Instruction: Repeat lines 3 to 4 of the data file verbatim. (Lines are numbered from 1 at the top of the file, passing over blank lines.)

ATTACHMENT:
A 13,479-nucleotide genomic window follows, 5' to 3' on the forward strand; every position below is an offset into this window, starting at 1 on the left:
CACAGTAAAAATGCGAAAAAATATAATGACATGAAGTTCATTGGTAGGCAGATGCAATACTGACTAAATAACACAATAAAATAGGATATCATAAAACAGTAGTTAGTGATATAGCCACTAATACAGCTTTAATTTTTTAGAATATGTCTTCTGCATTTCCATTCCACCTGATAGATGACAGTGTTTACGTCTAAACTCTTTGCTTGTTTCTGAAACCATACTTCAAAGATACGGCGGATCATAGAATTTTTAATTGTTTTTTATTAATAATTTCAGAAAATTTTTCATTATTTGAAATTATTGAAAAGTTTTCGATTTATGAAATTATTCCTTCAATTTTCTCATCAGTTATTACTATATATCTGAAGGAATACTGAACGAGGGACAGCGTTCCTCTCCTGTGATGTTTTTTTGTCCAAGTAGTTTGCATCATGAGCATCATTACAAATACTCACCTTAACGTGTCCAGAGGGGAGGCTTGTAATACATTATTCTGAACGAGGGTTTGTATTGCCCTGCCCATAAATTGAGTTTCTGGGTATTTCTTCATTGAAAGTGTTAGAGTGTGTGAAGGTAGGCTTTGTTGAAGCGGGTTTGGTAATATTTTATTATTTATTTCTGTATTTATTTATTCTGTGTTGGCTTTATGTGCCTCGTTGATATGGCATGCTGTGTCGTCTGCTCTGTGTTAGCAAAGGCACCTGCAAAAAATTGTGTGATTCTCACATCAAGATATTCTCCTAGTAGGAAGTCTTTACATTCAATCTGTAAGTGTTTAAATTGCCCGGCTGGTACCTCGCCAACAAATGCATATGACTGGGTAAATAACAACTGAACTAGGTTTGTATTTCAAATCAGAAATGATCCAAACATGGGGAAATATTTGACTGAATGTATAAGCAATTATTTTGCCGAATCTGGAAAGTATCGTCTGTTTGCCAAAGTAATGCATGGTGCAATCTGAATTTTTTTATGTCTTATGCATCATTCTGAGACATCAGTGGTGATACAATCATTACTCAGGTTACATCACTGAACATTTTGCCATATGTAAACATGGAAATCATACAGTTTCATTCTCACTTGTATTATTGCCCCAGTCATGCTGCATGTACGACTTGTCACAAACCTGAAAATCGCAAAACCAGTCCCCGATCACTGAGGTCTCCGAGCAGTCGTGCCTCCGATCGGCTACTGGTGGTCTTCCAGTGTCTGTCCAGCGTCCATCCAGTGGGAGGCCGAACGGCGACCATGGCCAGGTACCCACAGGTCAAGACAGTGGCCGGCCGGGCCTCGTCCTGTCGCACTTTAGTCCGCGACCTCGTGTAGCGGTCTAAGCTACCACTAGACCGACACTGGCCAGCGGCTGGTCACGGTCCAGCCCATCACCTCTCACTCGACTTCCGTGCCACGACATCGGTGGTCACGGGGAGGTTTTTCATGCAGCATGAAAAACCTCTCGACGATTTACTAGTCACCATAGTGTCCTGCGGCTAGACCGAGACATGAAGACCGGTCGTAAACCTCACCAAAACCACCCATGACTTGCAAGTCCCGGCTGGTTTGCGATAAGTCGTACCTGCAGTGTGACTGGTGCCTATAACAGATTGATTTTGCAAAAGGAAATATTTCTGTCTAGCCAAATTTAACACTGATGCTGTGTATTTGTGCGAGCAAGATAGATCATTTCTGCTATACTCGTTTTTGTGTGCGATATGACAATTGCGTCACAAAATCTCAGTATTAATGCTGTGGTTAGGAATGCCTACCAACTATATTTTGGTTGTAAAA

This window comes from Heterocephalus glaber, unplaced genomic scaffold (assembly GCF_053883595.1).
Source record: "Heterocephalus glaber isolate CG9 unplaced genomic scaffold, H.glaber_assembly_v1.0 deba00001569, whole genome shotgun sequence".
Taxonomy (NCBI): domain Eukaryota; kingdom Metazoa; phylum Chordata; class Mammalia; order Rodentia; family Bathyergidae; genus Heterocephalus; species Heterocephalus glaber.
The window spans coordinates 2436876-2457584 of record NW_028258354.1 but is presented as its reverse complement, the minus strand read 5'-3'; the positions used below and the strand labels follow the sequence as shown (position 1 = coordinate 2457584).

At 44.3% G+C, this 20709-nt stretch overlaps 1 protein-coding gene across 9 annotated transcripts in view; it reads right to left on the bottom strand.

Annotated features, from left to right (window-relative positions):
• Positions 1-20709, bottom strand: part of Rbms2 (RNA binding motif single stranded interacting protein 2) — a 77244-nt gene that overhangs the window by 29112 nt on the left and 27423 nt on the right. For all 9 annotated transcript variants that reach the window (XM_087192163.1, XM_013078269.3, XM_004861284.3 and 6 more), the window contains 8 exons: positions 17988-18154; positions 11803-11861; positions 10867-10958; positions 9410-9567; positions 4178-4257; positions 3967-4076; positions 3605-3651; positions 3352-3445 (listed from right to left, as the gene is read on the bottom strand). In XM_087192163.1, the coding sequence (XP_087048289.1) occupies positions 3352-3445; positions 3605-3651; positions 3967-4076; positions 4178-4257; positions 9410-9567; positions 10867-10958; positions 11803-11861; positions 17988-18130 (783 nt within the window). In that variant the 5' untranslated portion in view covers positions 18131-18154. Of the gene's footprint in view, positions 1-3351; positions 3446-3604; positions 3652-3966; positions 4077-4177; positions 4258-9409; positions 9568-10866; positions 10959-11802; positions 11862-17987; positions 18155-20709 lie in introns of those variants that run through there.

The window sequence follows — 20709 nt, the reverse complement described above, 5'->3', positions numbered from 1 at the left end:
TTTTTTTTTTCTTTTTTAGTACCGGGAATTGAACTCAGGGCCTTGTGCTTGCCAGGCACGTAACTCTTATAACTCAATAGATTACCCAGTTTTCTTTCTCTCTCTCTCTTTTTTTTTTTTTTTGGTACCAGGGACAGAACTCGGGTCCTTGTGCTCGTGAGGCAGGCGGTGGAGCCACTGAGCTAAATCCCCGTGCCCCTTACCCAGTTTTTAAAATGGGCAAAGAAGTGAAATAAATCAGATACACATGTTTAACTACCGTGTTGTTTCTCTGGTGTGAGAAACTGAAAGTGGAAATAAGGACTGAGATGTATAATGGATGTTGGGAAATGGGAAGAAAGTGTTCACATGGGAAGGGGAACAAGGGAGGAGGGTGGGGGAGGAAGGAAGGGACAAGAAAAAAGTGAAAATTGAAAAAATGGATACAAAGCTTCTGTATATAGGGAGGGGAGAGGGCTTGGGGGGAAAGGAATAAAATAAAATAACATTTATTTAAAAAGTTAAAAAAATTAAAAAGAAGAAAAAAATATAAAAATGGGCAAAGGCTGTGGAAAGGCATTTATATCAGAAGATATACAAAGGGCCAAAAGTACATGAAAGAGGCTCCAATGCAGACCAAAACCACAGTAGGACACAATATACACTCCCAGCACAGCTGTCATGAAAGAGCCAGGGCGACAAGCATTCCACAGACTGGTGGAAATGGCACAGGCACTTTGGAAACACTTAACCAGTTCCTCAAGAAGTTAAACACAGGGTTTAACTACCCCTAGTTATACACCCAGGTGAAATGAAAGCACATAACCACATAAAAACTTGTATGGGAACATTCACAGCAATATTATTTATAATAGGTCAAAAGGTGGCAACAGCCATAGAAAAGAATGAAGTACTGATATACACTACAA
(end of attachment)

This window comes from Heterocephalus glaber, unplaced genomic scaffold (assembly GCF_053883595.1).
Source record: "Heterocephalus glaber isolate CG9 unplaced genomic scaffold, H.glaber_assembly_v1.0 deba00001569, whole genome shotgun sequence".